February is almost over – so little time to spend on this blog. Here is a short post on something cool we did a while back in Z2.
The original request was along the lines of
Can we do an software upgrade without interrupting a user’s work?
This is in the context of the not so insignificant class of applications that require users to operate on some non-trivial but temporary and yet rich state before a persistent state change of the system can be performed. That is, applications that keep non-trivial session state where kicking out users means a real loss of time and nerves and is more than unfriendly.
Still – what if there is an important update to an intranet application that should be applied and, say, it should be tried by some group of users after lunch?
Applying a software upgrade to a running application without interfering with the work progress of currently logged-in users has some natural limitations. For example, smart data migrations will be extremely hard to get right (in a stateful scenario). But anything above the domain level might actually work.
Theoretically the most natural approach would be to temporarily store user session data somewhere, “replace” the application and load the user session data into memory again. Practically speaking however, it will be hard to find complex Java applications that use session serialization and would be assumed to reliably save and restore a user session. Furthermore, during the time of the application restart there would still be some downtime that may be taken as a system failure by users.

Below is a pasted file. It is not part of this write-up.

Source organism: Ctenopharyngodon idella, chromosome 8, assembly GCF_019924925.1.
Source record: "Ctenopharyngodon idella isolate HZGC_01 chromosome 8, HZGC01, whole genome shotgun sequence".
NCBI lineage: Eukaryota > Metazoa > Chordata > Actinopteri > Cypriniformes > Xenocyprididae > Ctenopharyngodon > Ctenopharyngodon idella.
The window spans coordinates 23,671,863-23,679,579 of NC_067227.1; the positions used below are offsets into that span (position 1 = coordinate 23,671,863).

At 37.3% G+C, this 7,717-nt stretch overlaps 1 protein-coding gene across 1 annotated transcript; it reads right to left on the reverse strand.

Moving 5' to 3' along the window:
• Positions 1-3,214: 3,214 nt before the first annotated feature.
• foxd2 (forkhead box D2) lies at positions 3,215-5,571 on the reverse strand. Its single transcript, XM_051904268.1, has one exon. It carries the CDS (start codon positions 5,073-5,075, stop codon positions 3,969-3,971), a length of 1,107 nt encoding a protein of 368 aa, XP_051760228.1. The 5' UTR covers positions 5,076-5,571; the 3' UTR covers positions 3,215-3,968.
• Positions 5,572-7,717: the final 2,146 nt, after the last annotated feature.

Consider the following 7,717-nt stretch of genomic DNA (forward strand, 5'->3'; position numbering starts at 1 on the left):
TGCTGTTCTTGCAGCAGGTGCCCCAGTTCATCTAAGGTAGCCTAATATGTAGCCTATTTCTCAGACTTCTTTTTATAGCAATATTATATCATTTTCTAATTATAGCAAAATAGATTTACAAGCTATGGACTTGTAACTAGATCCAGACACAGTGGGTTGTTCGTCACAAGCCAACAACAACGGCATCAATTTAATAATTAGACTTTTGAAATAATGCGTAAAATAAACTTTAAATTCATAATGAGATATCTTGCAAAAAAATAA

So, instead of doing something smart why not do something really obvious:
Leave the application running until the last user has logged off (or was logged off due to session expiration). Present the new application version to all user that log in after the update.
In fact, the approach we took leaves the whole (frontend) application stack running until the last session “running” has become invalid. It is implemented by the Gateway module and described in detail in the wiki. Here is a short summary:
Normally, a Z2 in “server mode” has at least two processes running: A home process that serves as a watch dog and synchronization service plus a webWorker node that runs the (Jetty) Web server and whatever Web applications are supposed to be up.
With the Gateway module this setup is altered (by configuration) in that the actual Web server entry point is now running in the home process and forwarding requests on a by-session scheme to the actual webWorker process. Worker processes, such as the webWorker, can now be detached from the synchronisation procedure. That is, instead of being stopped because of changes, detached worker processes are simply left unaffected from any updates until nobody needs them anymore:
Using that mechanism, users can decide to complete their current work and decide to upgrade at their convenience by logging off and on again.
Finally, this is another cool show case of how beneficial worker process control within the execution environment is.